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MRI's are the fastest growing imaging procedure in the United States.



MRI/MRA
Magnetic Resonance Imaging/Angiography

FAQ

What Is an MRI?

Why Is MRI Performed?

What Can I Expect During An MRI Examination?

How Long Will My MRI Examination Take?

Is The MRI Examination Safe?

Will I Need An X-Ray?

Is It Safe To Have An MRI If I Have Dental Fillings?

Can I Have An MRI If I Am Pregnant?

Who Cannot Have An MRI?

If I Am Nursing An Infant And Have Had An MRI With Contrast, Can I Resume Nursing After The Exam?

Do I Need A Referral (Prescription) To Have My MRI Examination?

When Will I Know The Results Of My Examination?

What Should I Do to Prepare for an Magnetic Resonance Imaging (MRI) Exam?

What Is an MRI?

Magnetic Resonance Imaging (MRI) is an exciting new technology which allows your doctor to have the clearest possible look at your internal anatomy. MRI does MRI Picturenot use x-rays or radiation. MRI uses a powerful magnetic field and radio waves to provide computerized images, which appear as "slices" of the anatomy, for the radiologist to determine the differences between healthy and abnormal tissue. Your doctor will use this information to help determine the course of your treatment.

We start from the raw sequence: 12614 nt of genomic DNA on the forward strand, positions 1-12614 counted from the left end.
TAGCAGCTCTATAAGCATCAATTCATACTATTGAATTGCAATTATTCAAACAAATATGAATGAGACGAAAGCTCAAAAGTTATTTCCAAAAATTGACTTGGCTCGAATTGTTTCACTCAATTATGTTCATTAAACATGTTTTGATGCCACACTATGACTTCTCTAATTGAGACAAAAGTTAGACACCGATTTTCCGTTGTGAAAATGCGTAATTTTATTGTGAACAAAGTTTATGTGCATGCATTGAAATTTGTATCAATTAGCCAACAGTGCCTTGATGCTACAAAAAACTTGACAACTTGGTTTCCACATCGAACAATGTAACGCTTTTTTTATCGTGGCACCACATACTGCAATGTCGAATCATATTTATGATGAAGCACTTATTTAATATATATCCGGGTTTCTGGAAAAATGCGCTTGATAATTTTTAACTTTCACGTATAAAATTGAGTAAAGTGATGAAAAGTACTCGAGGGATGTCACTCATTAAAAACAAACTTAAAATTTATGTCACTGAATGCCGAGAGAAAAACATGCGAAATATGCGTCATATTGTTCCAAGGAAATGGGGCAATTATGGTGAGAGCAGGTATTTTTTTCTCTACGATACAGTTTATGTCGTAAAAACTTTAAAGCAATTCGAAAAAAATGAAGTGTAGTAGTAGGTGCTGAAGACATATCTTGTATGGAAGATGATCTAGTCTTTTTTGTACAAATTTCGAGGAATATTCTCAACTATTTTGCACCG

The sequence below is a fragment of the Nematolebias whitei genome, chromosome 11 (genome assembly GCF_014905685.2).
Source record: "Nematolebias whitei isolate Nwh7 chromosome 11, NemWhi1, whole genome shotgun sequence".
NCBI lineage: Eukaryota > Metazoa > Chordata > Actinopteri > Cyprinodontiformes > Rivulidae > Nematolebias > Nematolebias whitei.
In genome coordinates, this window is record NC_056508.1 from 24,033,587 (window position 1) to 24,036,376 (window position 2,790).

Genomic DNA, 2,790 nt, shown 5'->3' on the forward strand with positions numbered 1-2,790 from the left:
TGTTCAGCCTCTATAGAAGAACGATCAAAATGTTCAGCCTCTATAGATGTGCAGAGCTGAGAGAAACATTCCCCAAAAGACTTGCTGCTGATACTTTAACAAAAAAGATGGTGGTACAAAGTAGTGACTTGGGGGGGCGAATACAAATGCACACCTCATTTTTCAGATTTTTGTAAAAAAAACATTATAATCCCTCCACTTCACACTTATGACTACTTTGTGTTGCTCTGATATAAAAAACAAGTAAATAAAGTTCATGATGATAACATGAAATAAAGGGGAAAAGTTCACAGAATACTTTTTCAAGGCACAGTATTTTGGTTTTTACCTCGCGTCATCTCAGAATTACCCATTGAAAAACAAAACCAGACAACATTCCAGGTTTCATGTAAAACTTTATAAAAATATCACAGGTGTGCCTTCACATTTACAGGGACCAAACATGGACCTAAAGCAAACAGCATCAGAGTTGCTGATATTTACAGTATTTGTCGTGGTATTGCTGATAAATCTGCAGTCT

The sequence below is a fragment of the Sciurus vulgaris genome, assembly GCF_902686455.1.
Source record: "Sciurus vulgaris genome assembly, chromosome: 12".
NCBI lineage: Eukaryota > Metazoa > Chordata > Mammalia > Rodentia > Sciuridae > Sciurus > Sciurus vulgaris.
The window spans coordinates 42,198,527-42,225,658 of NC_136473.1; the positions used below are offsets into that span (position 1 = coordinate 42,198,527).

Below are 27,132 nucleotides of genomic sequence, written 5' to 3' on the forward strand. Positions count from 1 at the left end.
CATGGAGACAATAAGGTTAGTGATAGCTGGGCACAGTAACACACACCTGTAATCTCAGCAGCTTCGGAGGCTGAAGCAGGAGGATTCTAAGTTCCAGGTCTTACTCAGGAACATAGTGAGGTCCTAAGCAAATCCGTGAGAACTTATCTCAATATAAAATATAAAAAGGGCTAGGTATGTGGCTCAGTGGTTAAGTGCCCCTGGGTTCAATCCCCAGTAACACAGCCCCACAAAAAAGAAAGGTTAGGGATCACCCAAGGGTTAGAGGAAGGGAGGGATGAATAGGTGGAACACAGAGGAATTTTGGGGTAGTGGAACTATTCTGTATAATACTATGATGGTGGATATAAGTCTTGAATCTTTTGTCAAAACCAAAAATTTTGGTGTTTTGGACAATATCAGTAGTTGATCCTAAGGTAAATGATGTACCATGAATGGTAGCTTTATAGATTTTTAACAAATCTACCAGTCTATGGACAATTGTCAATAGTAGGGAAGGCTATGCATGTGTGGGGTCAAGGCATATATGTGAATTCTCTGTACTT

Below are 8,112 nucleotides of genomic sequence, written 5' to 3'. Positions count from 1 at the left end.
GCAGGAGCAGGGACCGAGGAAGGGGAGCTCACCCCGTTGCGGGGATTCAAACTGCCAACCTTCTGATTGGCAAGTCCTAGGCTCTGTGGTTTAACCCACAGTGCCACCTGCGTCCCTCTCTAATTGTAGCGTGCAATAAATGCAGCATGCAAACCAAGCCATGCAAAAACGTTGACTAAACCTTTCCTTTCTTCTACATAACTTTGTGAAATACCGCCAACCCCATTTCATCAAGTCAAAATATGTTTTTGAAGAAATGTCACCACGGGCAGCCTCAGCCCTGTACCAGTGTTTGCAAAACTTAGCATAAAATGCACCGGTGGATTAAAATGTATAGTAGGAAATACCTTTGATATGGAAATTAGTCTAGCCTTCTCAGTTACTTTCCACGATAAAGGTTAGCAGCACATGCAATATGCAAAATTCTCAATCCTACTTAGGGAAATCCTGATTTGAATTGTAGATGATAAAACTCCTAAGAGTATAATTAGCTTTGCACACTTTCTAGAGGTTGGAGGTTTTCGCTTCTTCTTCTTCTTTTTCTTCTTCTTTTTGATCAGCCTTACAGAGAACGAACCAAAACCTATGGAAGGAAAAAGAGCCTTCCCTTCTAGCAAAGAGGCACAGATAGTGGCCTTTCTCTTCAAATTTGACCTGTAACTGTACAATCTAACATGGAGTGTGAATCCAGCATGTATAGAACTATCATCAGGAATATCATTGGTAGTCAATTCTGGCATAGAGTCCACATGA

Why Is MRI Performed?

MRI is performed to provide information about internal tissue that cannot be viewed through x-ray. With MRI, the smallest structures in the body can be imaged.

What Can I Expect During An MRI Examination?

A technologist will explain the MRI procedure to you when you arrive. You will be asked to remove and store any objects containing metal so that there is no interference with the magnet. These include coins, watches and other jewelry, hair clips, keys, credit cards, and dentures. Depending on the part of your body to be scanned, you may be asked to change into a gown. You will be asked to lie flat on a padded table.